This document is provided as-is without any warranty. The author is and will not be responsible for any damages that may occur due to its use.

The management side of the Zyxel's GS1900 Ethernet switch series uses a Linux kernel in combination with a Busybox-based userland. By default only a Web interface is enabled for administration. HTTP over TLS (often called HTTPS) can be enabled, but neither the key nor the certificate can be configured via the web interface. This document describes how to install a custom RSA key and X.509 certificate on a Zyxel GS1900 series switch. The instructions were tested on a GS1900-24 model running firmware version “V2.00(AAHL.2)”.

The caveats of this approach is that the key as well as any passwords have to be transmitted via an unencrypted network connection. As of this writing the author is not aware of any other method, though. It may be sensible to connect directly to the switch rather than via any intermediate devices.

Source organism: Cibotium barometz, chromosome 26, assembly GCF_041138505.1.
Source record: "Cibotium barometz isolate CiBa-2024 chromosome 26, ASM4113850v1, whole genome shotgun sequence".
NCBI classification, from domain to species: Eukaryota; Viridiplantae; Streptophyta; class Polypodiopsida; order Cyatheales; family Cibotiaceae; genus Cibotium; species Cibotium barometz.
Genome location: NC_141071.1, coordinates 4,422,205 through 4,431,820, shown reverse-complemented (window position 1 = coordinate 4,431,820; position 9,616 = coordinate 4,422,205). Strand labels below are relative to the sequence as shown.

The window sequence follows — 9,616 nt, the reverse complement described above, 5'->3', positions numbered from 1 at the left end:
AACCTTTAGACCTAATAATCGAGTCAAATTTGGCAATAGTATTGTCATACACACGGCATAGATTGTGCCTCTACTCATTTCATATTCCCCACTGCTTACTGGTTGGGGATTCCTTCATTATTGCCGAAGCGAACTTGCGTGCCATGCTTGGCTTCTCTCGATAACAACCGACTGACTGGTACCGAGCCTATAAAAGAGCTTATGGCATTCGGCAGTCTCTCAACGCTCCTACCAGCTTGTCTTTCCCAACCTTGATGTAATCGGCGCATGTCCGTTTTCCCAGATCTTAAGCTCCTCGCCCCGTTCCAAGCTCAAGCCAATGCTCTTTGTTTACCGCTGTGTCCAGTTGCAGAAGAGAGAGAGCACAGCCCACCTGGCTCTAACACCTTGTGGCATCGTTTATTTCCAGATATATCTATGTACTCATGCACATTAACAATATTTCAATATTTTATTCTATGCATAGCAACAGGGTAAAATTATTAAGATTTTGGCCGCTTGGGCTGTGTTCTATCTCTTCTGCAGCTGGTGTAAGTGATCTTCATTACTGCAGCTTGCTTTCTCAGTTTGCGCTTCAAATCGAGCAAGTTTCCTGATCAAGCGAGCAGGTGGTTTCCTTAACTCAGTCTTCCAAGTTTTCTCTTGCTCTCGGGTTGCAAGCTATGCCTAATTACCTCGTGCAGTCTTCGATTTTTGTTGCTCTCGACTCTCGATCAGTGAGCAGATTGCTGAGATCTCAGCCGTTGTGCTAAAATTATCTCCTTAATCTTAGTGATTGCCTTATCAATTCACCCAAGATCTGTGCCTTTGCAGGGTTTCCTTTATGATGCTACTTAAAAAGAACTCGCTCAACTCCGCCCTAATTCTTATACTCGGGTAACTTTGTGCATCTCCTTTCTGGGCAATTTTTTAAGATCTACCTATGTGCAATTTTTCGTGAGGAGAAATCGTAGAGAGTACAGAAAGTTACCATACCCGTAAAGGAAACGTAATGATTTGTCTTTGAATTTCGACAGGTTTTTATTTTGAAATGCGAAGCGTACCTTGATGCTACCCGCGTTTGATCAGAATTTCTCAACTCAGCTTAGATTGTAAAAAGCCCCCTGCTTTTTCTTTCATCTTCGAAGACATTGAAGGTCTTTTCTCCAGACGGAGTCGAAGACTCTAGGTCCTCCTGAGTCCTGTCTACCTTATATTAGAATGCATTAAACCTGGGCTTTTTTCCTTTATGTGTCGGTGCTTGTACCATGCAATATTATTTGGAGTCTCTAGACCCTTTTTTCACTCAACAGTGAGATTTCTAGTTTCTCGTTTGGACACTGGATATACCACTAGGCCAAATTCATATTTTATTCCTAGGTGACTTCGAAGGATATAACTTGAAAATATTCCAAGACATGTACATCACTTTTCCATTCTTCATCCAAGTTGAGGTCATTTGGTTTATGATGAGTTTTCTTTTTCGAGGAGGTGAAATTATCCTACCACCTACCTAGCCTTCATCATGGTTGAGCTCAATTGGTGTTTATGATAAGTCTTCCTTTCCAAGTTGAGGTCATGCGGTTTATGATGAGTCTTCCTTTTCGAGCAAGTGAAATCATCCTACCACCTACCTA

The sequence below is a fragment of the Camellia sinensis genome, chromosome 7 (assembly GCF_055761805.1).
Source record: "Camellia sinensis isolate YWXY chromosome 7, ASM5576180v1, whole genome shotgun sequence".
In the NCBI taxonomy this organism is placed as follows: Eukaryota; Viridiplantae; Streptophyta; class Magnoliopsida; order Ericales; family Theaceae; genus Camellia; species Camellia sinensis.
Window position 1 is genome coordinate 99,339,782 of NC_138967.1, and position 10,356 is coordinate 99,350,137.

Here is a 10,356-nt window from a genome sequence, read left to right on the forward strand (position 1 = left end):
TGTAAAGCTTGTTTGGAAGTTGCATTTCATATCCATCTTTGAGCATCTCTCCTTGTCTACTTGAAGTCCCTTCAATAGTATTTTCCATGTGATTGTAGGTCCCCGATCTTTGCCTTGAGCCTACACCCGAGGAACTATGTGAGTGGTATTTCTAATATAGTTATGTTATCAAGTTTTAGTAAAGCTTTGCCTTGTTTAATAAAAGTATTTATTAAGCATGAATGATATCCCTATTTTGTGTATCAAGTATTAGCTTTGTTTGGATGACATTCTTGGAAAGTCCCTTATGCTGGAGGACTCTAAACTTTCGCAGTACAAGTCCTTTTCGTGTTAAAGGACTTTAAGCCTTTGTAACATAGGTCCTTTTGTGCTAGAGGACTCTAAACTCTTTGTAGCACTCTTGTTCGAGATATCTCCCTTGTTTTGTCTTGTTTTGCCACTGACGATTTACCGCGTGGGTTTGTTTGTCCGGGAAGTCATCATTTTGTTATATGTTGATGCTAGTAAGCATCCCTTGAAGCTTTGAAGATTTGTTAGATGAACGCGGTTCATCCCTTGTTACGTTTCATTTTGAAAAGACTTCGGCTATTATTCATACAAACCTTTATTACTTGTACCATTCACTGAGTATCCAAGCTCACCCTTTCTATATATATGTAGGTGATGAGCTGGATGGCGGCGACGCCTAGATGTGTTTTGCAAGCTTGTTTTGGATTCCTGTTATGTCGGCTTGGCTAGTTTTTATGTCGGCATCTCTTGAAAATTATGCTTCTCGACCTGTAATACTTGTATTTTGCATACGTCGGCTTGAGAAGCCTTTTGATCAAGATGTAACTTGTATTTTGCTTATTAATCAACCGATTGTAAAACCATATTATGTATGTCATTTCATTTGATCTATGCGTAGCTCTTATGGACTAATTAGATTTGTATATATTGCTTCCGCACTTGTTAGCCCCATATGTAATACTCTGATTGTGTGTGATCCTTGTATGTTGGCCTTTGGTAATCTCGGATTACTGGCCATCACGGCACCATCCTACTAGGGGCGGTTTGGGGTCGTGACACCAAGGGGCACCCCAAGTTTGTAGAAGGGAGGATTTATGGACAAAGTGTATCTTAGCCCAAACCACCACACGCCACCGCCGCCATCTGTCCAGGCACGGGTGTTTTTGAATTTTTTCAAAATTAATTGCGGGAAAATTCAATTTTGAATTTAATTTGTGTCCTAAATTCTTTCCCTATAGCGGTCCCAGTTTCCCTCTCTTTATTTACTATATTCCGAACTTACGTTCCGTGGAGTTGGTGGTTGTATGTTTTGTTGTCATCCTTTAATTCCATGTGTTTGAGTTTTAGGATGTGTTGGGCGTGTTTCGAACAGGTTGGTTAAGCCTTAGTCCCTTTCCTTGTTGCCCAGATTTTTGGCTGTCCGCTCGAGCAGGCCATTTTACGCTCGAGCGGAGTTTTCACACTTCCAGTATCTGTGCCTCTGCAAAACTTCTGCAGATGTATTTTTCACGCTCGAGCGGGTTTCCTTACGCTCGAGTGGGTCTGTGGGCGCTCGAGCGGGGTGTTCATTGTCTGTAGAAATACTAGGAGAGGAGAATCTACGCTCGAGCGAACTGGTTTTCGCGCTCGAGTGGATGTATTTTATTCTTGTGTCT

As usual a configuration backup should be made before starting. In case anything goes wrong and all configuration interfaces become unavailable the switch has to be restored to factory defaults.

Enable Telnet and acquire root shell

Jan Tore Morken has documented how to enable the Telnet daemon. I'm reproducing the important steps:

Install RSA key and X.509 certificate via Telnet

The author used a variation of the command shown below to generate a new RSA key with a length of 4096 bits and a self-signed certificate with a validity of one year. The key and certificate should be generated on a separate machine as the version on the switch is very old. Naturally a certificate signed by a certificate authority (CA) may also be used.

$ openssl req -batch -x509 -nodes -newkey rsa:4096 -days 365 \
  -keyout switch.key -out switch.pem -subj '/CN=switch.domain.tld'

On the switch the key and certificate are stored in /mnt/ssh/ssl_key.pem and /mnt/ssh/ssl_cert.pem respectively. There are only few programs available in the userland. There is no text editor at all. Instead files have to be written using cat. When the root shell is opened as described before ^D (Ctrl-D; end of file) does not work. Fortunately it can be enabled using stty.